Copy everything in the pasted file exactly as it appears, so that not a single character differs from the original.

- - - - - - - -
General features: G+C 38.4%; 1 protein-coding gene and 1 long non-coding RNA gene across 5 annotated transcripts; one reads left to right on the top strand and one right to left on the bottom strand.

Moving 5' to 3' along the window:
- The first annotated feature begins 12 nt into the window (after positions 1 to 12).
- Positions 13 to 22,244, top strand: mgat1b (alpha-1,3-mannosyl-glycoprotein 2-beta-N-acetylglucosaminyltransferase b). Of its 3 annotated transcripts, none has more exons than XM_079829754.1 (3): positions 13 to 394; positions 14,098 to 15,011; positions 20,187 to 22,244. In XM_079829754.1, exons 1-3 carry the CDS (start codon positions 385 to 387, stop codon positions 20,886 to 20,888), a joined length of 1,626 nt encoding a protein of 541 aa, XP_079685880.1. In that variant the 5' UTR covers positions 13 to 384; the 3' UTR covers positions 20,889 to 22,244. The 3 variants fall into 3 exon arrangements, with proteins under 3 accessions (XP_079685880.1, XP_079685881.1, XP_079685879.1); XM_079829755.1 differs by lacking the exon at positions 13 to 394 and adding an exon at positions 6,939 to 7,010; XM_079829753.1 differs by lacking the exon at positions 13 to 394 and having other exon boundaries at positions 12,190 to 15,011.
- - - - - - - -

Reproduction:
General features: G+C 38.4%; 1 protein-coding gene and 1 long non-coding RNA gene across 5 annotated transcripts; one reads left to right on the top strand and one right to left on the bottom strand.

Moving 5' to 3' along the window:
- The first annotated feature begins 12 nt into the window (after positions 1 to 12).
- Positions 13 to 22,244, top strand: mgat1b (alpha-1,3-mannosyl-glycoprotein 2-beta-N-acetylglucosaminyltransferase b). Of its 3 annotated transcripts, none has more exons than XM_079829754.1 (3): positions 13 to 394; positions 14,098 to 15,011; positions 20,187 to 22,244. In XM_079829754.1, exons 1-3 carry the CDS (start codon positions 385 to 387, stop codon positions 20,886 to 20,888), a joined length of 1,626 nt encoding a protein of 541 aa, XP_079685880.1. In that variant the 5' UTR covers positions 13 to 384; the 3' UTR covers positions 20,889 to 22,244. The 3 variants fall into 3 exon arrangements, with proteins under 3 accessions (XP_079685880.1, XP_079685881.1, XP_079685879.1); XM_079829755.1 differs by lacking the exon at positions 13 to 394 and adding an exon at positions 6,939 to 7,010; XM_079829753.1 differs by lacking the exon at positions 13 to 394 and having other exon boundaries at positions 12,190 to 15,011.